The University and Colleges Union (UCU), which represents 120,000 lecturers in further and higher education across Britain, will debate whether to support a boycott of Israel at its annual congress this week.
The question to be debated is whether the Palestinian call for the boycott of, disinvestment from, and sanctions on Israel should be supported. It is known as the “BDS strategy”.
Once again UCU members will become the focus of a storm of condemnation and legal threats. The union should refuse to be intimidated.
Supporters of sanctions will be called antisemitic for criticising Israel and told that the behaviour of Israel is no business of a British trade union.
Yet our debate follows the decision of the Scottish TUC to support BDS and a similar decision by the Fire Brigades Union (FBU).
For 40 years, Israel has been engaged in the brutal occupation of the West Bank and the Gaza strip.
It has refused to allow the Palestinian people an independent state and has sought to render normal life for Palestinians impossible.
Just a few months ago it bombarded Gaza, killing over 1,400 civilians and mutilating thousands more.
In addition, it targeted infrastructure, destroying schools, hospitals, universities, roads, water purification and electricity.
The purpose of all this is to punish the people of Gaza for engaging in the democratic process that elected the Hamas government.
Meanwhile in the West Bank, Israel has continued its policy of murdering Palestinian leaders and imprisoning thousands of Palestinian youth. It continues to construct the Apartheid Wall that cuts off tens of thousands of Palestinians from their land and crops.
And it continues to build illegal settlements on confiscated Palestinian land.
An unpredictable roadblock system makes it almost impossible for students and workers to travel to colleges or universities outside their villages.
And Israel encourages institutions such as Ariel College, whose sole purpose is the further colonisation of the West Bank.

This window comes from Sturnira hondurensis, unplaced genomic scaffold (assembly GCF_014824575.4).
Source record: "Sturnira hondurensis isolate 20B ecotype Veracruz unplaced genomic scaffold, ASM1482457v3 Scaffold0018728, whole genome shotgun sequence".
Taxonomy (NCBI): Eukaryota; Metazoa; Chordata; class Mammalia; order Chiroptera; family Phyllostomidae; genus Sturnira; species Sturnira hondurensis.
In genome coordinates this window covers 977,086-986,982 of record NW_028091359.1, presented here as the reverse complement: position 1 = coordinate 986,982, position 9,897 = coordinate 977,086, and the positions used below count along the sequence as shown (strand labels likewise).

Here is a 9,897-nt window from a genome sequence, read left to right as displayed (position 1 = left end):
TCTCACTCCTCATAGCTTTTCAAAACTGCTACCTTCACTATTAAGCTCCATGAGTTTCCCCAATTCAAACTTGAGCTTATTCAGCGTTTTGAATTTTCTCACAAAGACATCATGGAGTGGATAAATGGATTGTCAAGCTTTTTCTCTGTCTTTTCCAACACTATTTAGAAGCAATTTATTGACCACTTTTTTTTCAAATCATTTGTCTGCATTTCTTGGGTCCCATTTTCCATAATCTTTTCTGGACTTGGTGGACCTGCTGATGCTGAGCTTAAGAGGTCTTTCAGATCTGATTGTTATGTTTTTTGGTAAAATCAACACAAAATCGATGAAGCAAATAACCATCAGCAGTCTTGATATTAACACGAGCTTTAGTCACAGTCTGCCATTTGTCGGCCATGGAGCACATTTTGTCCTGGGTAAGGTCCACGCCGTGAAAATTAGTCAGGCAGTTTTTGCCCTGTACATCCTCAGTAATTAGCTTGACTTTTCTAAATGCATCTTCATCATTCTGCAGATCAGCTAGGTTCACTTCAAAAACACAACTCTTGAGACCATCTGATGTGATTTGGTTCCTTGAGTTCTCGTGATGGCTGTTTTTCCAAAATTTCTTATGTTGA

Israel has been uniquely exempt from international condemnation. But now that is beginning to change.
People across the world are speaking out and more and more groups of workers are using their trade unions to campaign for justice for the Palestinians.
In Ireland, Sweden, Canada, the US, India and South Africa trade unions are insisting that the world cannot be allowed to avert its eyes from Israel’s actions.
Importantly, a number of Israeli organisations and some prominent members of the Israeli academic community are calling for international action against the state.
There is an overwhelming case for an academic boycott.
All Israeli universities are key players in military research and development that directly serves the occupation.
Geophysicists detecting tunnels, computer scientists and mechanical engineers designing robot soldiers and drones, and microelectronic scientists developing long-distance video for surveillance and other intelligence purposes are just some examples.
Israeli universities have forged extensive, institutionalised links with the army of occupation.
Some argue that a boycott should be opposed because it would infringe the principle of academic freedom.
But UCU members should consider the lack of academic or educational freedom for the Palestinians.
This is not the first time that the UCU has discussed the issue of a boycott. We take the issue very seriously. Delegations have traveled between Britain and Palestine to discuss the situation on the ground.
A report was commissioned from Education International on the condition of education in Israel and Palestine, and on the nature of Ariel College.
Members have been alerted to the Palestinian call for an academic and cultural boycott of Israel and asked to reflect on the appropriateness of any links with Israeli educational institutions.
Israel’s supporters have mounted a high profile campaign against the UCU.
The union has been accused of encouraging antisemitism by allowing condemnatory motions on Israel. Attempts have been made to conflate criticism of Israel or Zionism with antisemitism.
Threats were also made to serve a legal injunction against the union to prevent implementation of the resolutions if they are passed.
The union stood firm. The national executive refused to be intimidated by the law and has ensured that the motion on BDS will be debated this year.
Delegates need to ensure that it is debated and to oppose any last-minute challenges or timewasting manoeuvres.
Not to act in these circumstances is to make oneself complicit with Israeli state oppression.
Congress needs to make sure that motion 29 is debated and passed on Wednesday afternoon.